The violence was shared, real and lyrical, on both sides. The actual reality now is, the violence hasn’t gone away. It is, after all, at the center of gangsta life. The gangsta who becomes a rapper is the true gangsta rapper where as the artist who observes and contemplates, while equally valid, has less impact on the world with his hollowed out words. The real impact is knowing human beings DIED for their respective thug families. Blood was shed. Bloodshed itself does not inherently validate a cause, but a martyr nonetheless has a more powerful impact than a reigning monarch. That is why, even in death, 2Pac Shakur and Christopher Biggie Smalls Wallace will live on in the hearts and minds of the Hip-Hop faithful, regardless of actual skills.
The expression is to the victor goes the spoils. Puff Daddy aptly named the first track on his tribute to Biggie Smalls “Victory” to kick off No Way Out, the 1997 record that laid Notorious BIG to rest while helping begin the healing process of mourning the two legends that not only define and entire generation but inspired them as well.

Favorite Strong Female Comics Characters

I was about 12 years old when I really began getting into comic books and comic book culture. It was around this time I started reading Wizard magazine and other comic related publications. I can’t remember the name of all of the different magazines, back in the 90s there was more than one magazine floating around on any given topic.

During the transition phase of going from a child to adolescent I began to notice my interests were changing. It’s only natural at this stage in life. One area I became more interested in is discovering the artistic expressions, in comic books and other media, of the female form. I struggled as a Christian with the balance between being able to appreciate a woman for her beauty without over sexualizing her in the process. I will say it was a battle I sometimes lost due to the nature of being bound to a fleshly body. That being said I often did let my eyes decide which female characters in the comic medium to investigate whether it be based on a costume, the way she presented her self or something else. I also grew up the only male child in a house full of females. It was a unique experience to say the least.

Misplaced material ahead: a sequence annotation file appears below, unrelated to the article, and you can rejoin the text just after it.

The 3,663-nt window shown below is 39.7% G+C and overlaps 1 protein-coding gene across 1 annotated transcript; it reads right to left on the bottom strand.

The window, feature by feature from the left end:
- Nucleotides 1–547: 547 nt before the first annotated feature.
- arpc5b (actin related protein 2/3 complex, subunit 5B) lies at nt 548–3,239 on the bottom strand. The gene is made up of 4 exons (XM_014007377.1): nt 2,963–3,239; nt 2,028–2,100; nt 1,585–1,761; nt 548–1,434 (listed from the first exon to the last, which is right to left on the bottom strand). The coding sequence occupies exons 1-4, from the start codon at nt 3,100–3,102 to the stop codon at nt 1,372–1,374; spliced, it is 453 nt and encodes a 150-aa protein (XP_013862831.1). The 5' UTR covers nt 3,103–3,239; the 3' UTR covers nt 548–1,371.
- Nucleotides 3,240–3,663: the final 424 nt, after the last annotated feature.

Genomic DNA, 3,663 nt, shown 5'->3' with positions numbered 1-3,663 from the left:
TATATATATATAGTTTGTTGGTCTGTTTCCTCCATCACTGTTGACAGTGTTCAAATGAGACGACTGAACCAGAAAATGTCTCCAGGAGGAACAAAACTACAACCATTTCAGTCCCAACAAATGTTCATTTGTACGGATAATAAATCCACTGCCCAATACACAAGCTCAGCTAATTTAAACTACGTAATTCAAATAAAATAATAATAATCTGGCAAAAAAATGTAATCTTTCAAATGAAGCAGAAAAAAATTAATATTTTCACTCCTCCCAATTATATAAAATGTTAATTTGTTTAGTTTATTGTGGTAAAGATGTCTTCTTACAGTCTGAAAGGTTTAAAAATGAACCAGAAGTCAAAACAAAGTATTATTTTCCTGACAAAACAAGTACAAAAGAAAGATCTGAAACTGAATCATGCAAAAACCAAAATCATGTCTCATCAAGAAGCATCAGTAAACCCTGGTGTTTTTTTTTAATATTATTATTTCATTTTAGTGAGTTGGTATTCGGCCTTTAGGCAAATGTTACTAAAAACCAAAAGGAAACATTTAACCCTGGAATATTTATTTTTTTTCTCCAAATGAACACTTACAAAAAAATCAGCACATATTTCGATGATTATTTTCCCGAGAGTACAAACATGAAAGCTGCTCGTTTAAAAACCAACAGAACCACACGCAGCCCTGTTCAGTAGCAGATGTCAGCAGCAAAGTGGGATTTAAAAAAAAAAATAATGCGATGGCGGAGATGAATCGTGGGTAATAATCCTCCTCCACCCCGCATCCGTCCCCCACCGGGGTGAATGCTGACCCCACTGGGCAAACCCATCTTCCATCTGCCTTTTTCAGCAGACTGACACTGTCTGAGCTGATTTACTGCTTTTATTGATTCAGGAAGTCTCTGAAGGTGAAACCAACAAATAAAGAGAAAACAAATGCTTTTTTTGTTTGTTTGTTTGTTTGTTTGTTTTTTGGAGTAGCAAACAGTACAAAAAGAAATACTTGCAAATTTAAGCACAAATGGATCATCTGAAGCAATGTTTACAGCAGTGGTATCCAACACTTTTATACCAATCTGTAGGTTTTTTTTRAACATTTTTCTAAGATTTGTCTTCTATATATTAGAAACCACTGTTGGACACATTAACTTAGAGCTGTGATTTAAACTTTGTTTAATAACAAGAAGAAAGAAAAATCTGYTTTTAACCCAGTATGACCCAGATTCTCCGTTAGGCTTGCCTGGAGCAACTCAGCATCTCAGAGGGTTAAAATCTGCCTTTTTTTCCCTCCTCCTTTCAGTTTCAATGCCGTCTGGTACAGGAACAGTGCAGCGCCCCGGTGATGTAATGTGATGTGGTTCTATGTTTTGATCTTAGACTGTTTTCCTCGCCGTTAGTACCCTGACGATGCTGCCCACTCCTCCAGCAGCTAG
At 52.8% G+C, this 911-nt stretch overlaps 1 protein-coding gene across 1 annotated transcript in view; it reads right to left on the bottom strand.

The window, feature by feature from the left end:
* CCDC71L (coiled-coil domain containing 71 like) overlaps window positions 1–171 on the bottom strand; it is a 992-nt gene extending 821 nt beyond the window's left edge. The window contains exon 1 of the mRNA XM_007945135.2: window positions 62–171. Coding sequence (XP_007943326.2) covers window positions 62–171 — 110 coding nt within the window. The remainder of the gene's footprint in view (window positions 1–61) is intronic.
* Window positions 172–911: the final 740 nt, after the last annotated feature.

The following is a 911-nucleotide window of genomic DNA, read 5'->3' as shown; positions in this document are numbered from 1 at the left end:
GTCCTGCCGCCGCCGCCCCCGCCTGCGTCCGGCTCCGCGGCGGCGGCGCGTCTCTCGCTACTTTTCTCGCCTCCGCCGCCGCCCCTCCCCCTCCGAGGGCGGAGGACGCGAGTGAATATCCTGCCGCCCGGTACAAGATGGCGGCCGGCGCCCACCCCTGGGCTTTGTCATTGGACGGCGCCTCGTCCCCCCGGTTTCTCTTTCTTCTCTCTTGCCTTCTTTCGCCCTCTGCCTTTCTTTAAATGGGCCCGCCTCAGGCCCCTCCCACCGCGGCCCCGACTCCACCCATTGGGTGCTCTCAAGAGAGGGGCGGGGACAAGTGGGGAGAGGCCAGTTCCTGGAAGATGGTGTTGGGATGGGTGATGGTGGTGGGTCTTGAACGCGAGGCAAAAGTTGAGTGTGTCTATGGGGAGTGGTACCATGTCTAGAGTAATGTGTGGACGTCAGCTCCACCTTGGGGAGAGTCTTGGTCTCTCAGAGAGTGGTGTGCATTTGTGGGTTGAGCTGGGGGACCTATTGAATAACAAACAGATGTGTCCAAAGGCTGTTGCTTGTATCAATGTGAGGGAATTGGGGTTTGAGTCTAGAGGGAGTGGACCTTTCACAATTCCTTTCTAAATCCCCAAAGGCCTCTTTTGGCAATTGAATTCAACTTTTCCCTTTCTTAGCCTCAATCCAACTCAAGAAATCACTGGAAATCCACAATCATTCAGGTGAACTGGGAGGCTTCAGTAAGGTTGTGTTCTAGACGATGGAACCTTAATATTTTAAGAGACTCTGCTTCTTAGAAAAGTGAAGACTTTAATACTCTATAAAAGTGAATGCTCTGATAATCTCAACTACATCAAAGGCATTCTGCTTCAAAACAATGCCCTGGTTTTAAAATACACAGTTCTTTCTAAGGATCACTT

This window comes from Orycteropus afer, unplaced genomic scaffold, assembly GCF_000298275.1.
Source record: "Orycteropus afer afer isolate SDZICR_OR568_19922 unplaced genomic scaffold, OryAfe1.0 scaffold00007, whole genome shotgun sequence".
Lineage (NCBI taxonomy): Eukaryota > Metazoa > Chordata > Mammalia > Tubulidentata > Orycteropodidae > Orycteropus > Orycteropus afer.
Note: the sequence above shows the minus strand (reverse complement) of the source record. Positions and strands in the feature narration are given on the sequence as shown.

This is a list of some of my favorite strong female comics characters.

Early on my favorite female comic book characters began to take on a certain theme. They were the types of women, like myself in many respects, that didn’t fit into the typical roles. Often they were a super hero with a power that set them apart or they were a character with some sort of personality disorder. It never failed, despite the physical attractiveness one might find as drawing to a character, the traits of independence and being powerful figures in their respective story lines were most often what determine which characters I was drawn to. This was not always the case with male characters, so I can now take a look back and analyze this more.

My first love when it comes to comic book characters is the goddess Dawn from the Cry for Dawn comics and later other mini series. It original attraction was her depiction the artist drew her in the comics as well as the magazines. She was always looking at the reader in a way that suggested she was self aware of her comic book existence. Truth be told the character herself was rarely used in the stories of the books I managed to read. In fact, she was hardly even a narrator for all intents and purposes. Still, the image of a seductive but powerful female demon type was a character I found myself drawn to.